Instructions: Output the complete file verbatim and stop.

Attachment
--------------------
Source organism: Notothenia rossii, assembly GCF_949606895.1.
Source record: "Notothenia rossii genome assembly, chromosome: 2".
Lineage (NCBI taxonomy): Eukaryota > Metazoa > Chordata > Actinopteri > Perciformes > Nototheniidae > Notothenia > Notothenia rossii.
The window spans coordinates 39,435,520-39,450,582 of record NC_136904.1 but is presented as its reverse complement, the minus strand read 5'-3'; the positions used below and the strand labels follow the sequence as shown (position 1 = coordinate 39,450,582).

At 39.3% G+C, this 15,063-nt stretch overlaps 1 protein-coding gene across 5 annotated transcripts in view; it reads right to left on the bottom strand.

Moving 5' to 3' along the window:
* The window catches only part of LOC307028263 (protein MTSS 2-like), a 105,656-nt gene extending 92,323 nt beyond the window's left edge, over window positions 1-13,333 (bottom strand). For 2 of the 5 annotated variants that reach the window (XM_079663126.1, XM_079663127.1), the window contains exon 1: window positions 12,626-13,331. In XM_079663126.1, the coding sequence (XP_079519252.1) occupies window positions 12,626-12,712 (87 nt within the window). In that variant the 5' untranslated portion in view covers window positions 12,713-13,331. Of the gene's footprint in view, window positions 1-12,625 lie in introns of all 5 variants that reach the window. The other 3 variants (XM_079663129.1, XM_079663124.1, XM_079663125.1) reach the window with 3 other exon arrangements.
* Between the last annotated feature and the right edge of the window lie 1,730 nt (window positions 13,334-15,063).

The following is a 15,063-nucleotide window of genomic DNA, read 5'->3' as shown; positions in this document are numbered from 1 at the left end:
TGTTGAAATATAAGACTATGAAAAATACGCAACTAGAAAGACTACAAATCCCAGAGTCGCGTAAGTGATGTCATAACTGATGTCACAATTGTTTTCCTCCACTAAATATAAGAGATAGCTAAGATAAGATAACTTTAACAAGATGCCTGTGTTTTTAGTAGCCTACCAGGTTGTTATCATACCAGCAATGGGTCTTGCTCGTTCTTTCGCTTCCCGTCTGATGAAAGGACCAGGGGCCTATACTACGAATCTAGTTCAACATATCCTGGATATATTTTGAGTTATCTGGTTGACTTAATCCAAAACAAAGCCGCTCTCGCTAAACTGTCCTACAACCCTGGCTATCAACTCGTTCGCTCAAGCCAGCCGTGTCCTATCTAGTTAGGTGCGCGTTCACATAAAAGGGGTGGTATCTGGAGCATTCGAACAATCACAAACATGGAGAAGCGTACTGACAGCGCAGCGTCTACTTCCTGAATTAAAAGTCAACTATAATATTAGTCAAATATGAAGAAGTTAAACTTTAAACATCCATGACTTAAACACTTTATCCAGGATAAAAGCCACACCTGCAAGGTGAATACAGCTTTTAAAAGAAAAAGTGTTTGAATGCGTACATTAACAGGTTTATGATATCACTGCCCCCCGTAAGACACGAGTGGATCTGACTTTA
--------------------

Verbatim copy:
Source organism: Notothenia rossii, assembly GCF_949606895.1.
Source record: "Notothenia rossii genome assembly, chromosome: 2".
Lineage (NCBI taxonomy): Eukaryota > Metazoa > Chordata > Actinopteri > Perciformes > Nototheniidae > Notothenia > Notothenia rossii.
The window spans coordinates 39,435,520-39,450,582 of record NC_136904.1 but is presented as its reverse complement, the minus strand read 5'-3'; the positions used below and the strand labels follow the sequence as shown (position 1 = coordinate 39,450,582).

At 39.3% G+C, this 15,063-nt stretch overlaps 1 protein-coding gene across 5 annotated transcripts in view; it reads right to left on the bottom strand.

Moving 5' to 3' along the window:
* The window catches only part of LOC307028263 (protein MTSS 2-like), a 105,656-nt gene extending 92,323 nt beyond the window's left edge, over window positions 1-13,333 (bottom strand). For 2 of the 5 annotated variants that reach the window (XM_079663126.1, XM_079663127.1), the window contains exon 1: window positions 12,626-13,331. In XM_079663126.1, the coding sequence (XP_079519252.1) occupies window positions 12,626-12,712 (87 nt within the window). In that variant the 5' untranslated portion in view covers window positions 12,713-13,331. Of the gene's footprint in view, window positions 1-12,625 lie in introns of all 5 variants that reach the window. The other 3 variants (XM_079663129.1, XM_079663124.1, XM_079663125.1) reach the window with 3 other exon arrangements.
* Between the last annotated feature and the right edge of the window lie 1,730 nt (window positions 13,334-15,063).

The following is a 15,063-nucleotide window of genomic DNA, read 5'->3' as shown; positions in this document are numbered from 1 at the left end:
TGTTGAAATATAAGACTATGAAAAATACGCAACTAGAAAGACTACAAATCCCAGAGTCGCGTAAGTGATGTCATAACTGATGTCACAATTGTTTTCCTCCACTAAATATAAGAGATAGCTAAGATAAGATAACTTTAACAAGATGCCTGTGTTTTTAGTAGCCTACCAGGTTGTTATCATACCAGCAATGGGTCTTGCTCGTTCTTTCGCTTCCCGTCTGATGAAAGGACCAGGGGCCTATACTACGAATCTAGTTCAACATATCCTGGATATATTTTGAGTTATCTGGTTGACTTAATCCAAAACAAAGCCGCTCTCGCTAAACTGTCCTACAACCCTGGCTATCAACTCGTTCGCTCAAGCCAGCCGTGTCCTATCTAGTTAGGTGCGCGTTCACATAAAAGGGGTGGTATCTGGAGCATTCGAACAATCACAAACATGGAGAAGCGTACTGACAGCGCAGCGTCTACTTCCTGAATTAAAAGTCAACTATAATATTAGTCAAATATGAAGAAGTTAAACTTTAAACATCCATGACTTAAACACTTTATCCAGGATAAAAGCCACACCTGCAAGGTGAATACAGCTTTTAAAAGAAAAAGTGTTTGAATGCGTACATTAACAGGTTTATGATATCACTGCCCCCCGTAAGACACGAGTGGATCTGACTTTA